Governor: All school buildings in NJ will remain closed until the end of the school year

New Jersey Governor Phil Murphy announced Monday that all school buildings in the state will remain closed for the remainder of the 2019-20 school year to ensure the safety of students, staff, and families during the COVID-19 pandemic. 

“All students and faculty will continue remote learning, and private schools will remain closed until at least Juen 30,” Murphy said at his daily press briefing, adding that officials reached the decision to keep schools closed based on the guidance of public health experts. “The reality is, we cannot safely reopen our schools,” he said. “The hurdles allowing students and faculty to return — even for a short while —  could not be overcome.”

New York Governor Andrew Cuomo announced last week that New York schools would remain closed for the remainder of the school year. Murphy said New Jersey is the 46th state to announce that schools will remain closed.

The New Jersey Department of Education will require school districts to provide students with the equivalent of at least 180 days of education, the minimum number of days required by law in the state.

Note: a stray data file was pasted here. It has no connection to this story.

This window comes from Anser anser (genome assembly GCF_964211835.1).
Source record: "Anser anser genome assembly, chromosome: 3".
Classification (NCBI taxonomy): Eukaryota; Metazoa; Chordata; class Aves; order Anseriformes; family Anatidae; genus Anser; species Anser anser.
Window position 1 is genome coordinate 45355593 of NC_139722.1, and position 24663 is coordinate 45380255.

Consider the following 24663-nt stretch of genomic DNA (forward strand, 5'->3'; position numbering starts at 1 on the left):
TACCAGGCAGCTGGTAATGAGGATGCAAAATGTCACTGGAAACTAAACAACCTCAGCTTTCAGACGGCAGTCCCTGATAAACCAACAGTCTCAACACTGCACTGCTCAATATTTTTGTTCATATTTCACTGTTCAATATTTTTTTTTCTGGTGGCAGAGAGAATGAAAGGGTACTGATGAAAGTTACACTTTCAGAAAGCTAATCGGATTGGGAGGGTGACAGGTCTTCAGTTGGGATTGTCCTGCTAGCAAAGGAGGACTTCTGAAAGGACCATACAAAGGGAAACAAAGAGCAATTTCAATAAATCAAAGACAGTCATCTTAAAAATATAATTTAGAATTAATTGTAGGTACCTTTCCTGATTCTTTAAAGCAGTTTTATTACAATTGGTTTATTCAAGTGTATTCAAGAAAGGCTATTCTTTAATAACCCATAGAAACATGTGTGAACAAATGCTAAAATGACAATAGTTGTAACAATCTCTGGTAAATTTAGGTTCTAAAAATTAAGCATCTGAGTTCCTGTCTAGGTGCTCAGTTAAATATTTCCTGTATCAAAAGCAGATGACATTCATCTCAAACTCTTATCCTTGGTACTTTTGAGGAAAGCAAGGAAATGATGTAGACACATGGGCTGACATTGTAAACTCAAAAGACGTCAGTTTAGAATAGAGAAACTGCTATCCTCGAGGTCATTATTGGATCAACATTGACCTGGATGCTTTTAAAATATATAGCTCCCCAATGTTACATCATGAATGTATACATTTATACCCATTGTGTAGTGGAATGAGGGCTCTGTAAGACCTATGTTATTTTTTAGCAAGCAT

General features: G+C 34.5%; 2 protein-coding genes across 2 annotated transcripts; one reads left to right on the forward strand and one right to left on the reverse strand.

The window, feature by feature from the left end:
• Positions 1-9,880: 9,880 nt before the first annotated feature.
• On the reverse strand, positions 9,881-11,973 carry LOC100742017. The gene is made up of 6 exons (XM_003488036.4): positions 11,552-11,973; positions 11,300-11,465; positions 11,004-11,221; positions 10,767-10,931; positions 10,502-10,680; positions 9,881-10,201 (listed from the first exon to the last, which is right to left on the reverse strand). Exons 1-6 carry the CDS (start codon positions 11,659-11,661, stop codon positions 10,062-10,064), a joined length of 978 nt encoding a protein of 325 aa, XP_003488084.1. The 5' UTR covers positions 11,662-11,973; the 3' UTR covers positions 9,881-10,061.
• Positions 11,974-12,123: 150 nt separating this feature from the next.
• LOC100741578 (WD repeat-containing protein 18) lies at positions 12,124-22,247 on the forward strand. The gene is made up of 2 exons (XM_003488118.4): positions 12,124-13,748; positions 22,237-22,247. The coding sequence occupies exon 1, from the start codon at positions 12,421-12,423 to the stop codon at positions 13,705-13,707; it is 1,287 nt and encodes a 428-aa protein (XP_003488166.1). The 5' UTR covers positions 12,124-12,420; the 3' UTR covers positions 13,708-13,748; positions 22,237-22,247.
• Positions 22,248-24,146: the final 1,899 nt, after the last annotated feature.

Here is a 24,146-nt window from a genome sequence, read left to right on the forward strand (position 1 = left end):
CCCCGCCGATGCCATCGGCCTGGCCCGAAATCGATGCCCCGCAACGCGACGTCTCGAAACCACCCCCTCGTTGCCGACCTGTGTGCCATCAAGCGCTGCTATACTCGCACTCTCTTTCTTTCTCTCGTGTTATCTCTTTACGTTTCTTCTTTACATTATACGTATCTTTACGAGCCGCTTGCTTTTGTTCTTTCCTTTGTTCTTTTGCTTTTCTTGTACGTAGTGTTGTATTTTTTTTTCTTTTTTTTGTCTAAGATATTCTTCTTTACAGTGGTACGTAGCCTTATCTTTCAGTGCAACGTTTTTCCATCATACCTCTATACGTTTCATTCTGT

Officials said they have been working to close the technology gap for students who do not have internet access at home. About 15 percent of students in public schools in the state, or about 90,000 students, still do not have access to the internet at home. Some districts where students don’t have access to technology have been providing students with take-home packets of work instead of instructing them online.

The state has asked the federal government for $310 million to pay for needs like technology, summer enrichment programs, and cleaning supplies for schools.

Schools will continue to feed students who qualify for free and reduced lunch programs for the remainder of the year. The head of the New Jersey Department of Education said school districts must provide students with food that meets USDA guidelines for school lunch programs.

Officials said they are looking for creative ways for students to celebrate proms and graduations, that include virtual celebrations and in-person ceremonies later in the calendar year.